Document 34613

Wellness Newsletter
August 2009
Healthy Eating on a Budget
You don’t need to shop at expensive health food stores to eat well. Follow these simple
steps to save money and splurge on nutrition:
Go generic. Generic or store brands offer great savings and
typically are just as nutritious.
Buy in bulk. Lean meats and poultry can be divided into
individual servings and frozen. Rice, beans, oatmeal, nuts and
other grains cost much less than prepackaged products. Buy large
bags of fruit instead of individual pieces by the pound.
Cook and store in bulk. Make dishes on the weekends that you
can eat during the week, or freeze and use them later.
Pick your protein wisely. Look for lean meat, poultry and fish on
sale, and freeze for later use. Beans, tofu and eggs are excellent
protein choices and can be good alternatives to pricier animal
protein (meat).
Be season-savvy. Seasonal fruits and vegetables taste best and are
often much less pricey than imported out-of-season varieties.
Consider reduced-price produce. It’s usually only a day or two old
and can be a good bargain if used quickly. Visit local farmers and
ethnic markets for cheap and fresh produce.
Convenience counts. If you find your fresh produce often going
bad, try frozen varieties. Look for products packed in their own
juice, or made without salt or sugar. Stock up on low cost staples,
such as brown rice, barley, dried or canned beans and whole-wheat
Plan ahead. Menu planning will help you reduce any waste of
produce and other fresh foods. Shoppers without a list tend to buy
more food, especially of the snacking variety!
Don’t go to the store hungry. You will be more tempted to
indulge in items that are unhealthy and more costly.
Limit junk food. Use the money you save to buy healthier snack
items like fresh avocados, luscious grape tomatoes and crunchy
apples. All these are delicious and totally natural.
Jane Harrison, RD
Pack it up!
‘Knot’ Funny
A backpack can be a great accessory to take along on a
summertime hike, bike ride or vacation. Just be careful of how
much you carry, and how you carry it.
Wear both straps. Using only one strap causes one side of
your body to bear the entire weight of the backpack, which can
increase your risk of muscle strain.
Wear the backpack over the strongest mid-back muscles.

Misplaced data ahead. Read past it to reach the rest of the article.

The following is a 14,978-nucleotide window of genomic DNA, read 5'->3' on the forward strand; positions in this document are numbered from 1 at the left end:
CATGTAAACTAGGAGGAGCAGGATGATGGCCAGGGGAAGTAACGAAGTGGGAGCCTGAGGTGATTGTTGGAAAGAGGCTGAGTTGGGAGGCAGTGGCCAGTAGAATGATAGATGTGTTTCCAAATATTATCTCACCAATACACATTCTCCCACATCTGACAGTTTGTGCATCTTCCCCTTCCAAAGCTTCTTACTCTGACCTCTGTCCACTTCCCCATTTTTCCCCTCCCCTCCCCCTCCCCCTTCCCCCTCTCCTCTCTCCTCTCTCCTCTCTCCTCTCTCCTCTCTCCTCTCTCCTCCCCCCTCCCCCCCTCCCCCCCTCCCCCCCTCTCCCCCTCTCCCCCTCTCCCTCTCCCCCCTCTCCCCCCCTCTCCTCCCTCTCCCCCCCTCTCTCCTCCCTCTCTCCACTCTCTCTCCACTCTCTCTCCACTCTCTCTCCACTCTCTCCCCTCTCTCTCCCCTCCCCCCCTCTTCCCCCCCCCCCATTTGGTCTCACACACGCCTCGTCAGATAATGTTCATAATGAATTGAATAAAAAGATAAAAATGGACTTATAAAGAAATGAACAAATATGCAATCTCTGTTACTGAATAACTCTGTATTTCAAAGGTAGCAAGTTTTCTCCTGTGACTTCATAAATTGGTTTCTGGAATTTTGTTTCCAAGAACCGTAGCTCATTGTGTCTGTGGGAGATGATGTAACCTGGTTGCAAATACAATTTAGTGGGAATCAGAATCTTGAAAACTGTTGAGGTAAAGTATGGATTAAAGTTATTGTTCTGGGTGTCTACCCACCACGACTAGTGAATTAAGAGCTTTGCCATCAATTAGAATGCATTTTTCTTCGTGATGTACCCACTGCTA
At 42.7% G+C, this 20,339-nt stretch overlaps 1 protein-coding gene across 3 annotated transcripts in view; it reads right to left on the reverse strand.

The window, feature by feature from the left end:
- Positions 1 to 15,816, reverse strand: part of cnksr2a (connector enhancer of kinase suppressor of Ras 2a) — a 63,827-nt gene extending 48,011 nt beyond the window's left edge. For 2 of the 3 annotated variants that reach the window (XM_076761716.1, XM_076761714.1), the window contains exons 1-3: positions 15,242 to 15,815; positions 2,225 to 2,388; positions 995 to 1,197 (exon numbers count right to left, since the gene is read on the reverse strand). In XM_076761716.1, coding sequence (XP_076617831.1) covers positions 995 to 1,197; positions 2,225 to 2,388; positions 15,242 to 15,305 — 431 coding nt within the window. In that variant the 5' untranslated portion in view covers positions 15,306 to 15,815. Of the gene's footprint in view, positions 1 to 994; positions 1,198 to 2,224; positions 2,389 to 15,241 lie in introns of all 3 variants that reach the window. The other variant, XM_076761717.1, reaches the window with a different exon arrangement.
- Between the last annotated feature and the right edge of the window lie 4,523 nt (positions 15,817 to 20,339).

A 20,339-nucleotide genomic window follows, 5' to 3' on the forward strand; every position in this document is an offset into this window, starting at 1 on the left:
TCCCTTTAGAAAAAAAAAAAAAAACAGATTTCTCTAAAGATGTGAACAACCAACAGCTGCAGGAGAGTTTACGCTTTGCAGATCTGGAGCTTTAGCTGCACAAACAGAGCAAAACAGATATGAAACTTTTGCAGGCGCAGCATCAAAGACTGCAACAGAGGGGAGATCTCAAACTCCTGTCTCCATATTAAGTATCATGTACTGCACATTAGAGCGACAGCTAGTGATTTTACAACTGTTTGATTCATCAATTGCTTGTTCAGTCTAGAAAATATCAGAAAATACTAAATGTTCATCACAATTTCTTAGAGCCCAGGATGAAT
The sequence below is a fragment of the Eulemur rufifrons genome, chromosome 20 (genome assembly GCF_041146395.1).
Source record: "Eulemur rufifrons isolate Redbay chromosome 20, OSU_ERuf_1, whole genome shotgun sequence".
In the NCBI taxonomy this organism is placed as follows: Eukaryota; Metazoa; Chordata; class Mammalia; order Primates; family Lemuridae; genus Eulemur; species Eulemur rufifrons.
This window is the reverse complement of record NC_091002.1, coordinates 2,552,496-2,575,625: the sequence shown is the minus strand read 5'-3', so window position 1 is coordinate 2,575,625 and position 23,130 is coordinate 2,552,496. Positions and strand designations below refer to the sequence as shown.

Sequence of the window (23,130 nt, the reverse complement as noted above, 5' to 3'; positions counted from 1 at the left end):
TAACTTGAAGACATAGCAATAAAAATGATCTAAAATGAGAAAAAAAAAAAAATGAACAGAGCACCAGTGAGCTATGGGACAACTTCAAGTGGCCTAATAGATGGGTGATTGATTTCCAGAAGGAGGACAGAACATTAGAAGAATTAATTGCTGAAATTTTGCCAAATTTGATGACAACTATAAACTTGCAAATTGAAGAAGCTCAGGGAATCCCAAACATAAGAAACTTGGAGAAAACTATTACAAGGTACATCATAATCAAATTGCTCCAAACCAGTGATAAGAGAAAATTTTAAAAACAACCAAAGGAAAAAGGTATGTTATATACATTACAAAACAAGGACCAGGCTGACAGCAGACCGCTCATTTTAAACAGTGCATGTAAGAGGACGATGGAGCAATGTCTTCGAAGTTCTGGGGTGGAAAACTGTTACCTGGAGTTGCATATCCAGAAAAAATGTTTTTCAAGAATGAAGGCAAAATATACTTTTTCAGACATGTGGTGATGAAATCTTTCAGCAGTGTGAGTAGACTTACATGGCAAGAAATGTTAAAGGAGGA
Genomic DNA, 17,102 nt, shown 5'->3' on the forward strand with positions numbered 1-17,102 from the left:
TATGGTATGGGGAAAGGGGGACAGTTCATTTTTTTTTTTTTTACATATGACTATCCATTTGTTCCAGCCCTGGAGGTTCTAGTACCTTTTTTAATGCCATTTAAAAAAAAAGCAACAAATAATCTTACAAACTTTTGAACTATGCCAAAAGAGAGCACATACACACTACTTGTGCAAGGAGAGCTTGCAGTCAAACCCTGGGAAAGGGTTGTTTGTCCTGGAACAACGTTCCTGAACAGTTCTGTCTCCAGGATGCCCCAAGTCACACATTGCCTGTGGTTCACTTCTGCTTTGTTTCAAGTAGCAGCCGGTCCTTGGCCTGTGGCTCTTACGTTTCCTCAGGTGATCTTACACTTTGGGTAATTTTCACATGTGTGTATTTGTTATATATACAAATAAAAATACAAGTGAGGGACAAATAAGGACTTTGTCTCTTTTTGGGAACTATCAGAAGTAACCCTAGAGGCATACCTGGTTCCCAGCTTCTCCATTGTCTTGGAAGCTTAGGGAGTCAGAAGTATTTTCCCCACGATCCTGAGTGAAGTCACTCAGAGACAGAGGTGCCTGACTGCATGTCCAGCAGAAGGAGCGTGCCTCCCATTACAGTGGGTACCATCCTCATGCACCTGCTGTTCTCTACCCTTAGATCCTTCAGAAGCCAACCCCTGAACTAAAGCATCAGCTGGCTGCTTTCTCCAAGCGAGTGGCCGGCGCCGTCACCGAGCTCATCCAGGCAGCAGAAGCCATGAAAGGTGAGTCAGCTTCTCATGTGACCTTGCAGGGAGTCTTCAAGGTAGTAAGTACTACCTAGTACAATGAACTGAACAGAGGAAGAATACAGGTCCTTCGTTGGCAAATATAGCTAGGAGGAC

Your bag should rest evenly in the middle of your back. Adjust the shoulder straps to
allow you to put on and take off the backpack without difficulty, and to allow your
arms to move freely. If your backpack has them, use waist or chest straps to help
transfer the weight.
Lighten the load. You should fill your backpack to a weight equal to 10-15 percent
or less of your body weight. Pack heaviest items closest to your back to help balance
the load.
Illinois State Board of Education
True or False?
Bulletin Board
Check out:
for recipes and
information geared
toward eating on a
The compound that makes
raspberries red also may help
keep blood vessels healthy.
True – Raspberries are red because of
anthocyanins, antioxidants that have been
associated with improved blood vessel
function. They are also loaded with vitamin
C, and are high in fiber.
You don’t have to be exercising to get a leg cramp.
How many times have you awoken from a deep
sleep with a painful charlie horse? Here are some
ideas that may help you avoid nighttime leg cramps:
• Don’t tuck in bedclothes; give your feet room to
move. Sleep on your side or stomach, with your
feet hanging off the end of the bed.
• Avoid high heels, as well as completely flat
shoes. Choose a comfortable shoe with a low heel.
• Massage and stretch your calf muscles in the
evening, before going to bed.
• To relieve a cramp, flex your foot upward,
pointing your toes toward your knee. Or, grab your
toes and pull them toward your knee. Massage your
calf. Walk around. Applying heat may also help.
Try these stretches to limber up your calf muscles:
• Place your toes on the edge of a step and lower
your heels, allowing your body weight to stretch
your calves. Hold the railing for balance.
• Stand facing a wall, two to three feet away, with
your feet perpendicular to the wall and one foot
forward. Lean forward, with your forearms against
the wall. Straighten your rear leg, and stretch your
heel to the floor. Hold for
10-30 seconds, then switch
legs and repeat.
UC Berkeley Wellness Letter